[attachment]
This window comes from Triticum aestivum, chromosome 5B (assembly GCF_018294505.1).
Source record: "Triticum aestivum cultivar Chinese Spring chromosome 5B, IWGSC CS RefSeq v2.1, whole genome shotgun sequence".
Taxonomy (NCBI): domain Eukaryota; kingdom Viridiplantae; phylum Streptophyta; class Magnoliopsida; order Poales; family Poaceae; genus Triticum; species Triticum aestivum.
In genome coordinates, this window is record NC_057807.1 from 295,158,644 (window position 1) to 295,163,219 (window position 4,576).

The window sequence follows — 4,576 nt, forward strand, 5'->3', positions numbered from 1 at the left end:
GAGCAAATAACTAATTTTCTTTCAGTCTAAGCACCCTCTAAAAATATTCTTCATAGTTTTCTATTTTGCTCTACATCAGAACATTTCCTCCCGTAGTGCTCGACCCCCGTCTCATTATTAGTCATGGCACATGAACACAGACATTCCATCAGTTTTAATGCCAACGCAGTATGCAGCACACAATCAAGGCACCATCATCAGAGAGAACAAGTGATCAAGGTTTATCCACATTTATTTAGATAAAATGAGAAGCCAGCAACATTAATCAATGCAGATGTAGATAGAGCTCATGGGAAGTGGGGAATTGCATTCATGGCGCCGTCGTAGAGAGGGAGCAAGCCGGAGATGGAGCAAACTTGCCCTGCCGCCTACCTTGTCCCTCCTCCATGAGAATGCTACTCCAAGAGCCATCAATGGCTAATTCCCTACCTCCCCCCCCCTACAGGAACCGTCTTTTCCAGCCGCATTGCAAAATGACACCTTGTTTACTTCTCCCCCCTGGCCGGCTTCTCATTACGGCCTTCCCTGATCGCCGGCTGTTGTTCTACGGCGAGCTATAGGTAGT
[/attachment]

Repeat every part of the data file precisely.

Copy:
This window comes from Triticum aestivum, chromosome 5B (assembly GCF_018294505.1).
Source record: "Triticum aestivum cultivar Chinese Spring chromosome 5B, IWGSC CS RefSeq v2.1, whole genome shotgun sequence".
Taxonomy (NCBI): domain Eukaryota; kingdom Viridiplantae; phylum Streptophyta; class Magnoliopsida; order Poales; family Poaceae; genus Triticum; species Triticum aestivum.
In genome coordinates, this window is record NC_057807.1 from 295,158,644 (window position 1) to 295,163,219 (window position 4,576).

The window sequence follows — 4,576 nt, forward strand, 5'->3', positions numbered from 1 at the left end:
GAGCAAATAACTAATTTTCTTTCAGTCTAAGCACCCTCTAAAAATATTCTTCATAGTTTTCTATTTTGCTCTACATCAGAACATTTCCTCCCGTAGTGCTCGACCCCCGTCTCATTATTAGTCATGGCACATGAACACAGACATTCCATCAGTTTTAATGCCAACGCAGTATGCAGCACACAATCAAGGCACCATCATCAGAGAGAACAAGTGATCAAGGTTTATCCACATTTATTTAGATAAAATGAGAAGCCAGCAACATTAATCAATGCAGATGTAGATAGAGCTCATGGGAAGTGGGGAATTGCATTCATGGCGCCGTCGTAGAGAGGGAGCAAGCCGGAGATGGAGCAAACTTGCCCTGCCGCCTACCTTGTCCCTCCTCCATGAGAATGCTACTCCAAGAGCCATCAATGGCTAATTCCCTACCTCCCCCCCCCTACAGGAACCGTCTTTTCCAGCCGCATTGCAAAATGACACCTTGTTTACTTCTCCCCCCTGGCCGGCTTCTCATTACGGCCTTCCCTGATCGCCGGCTGTTGTTCTACGGCGAGCTATAGGTAGT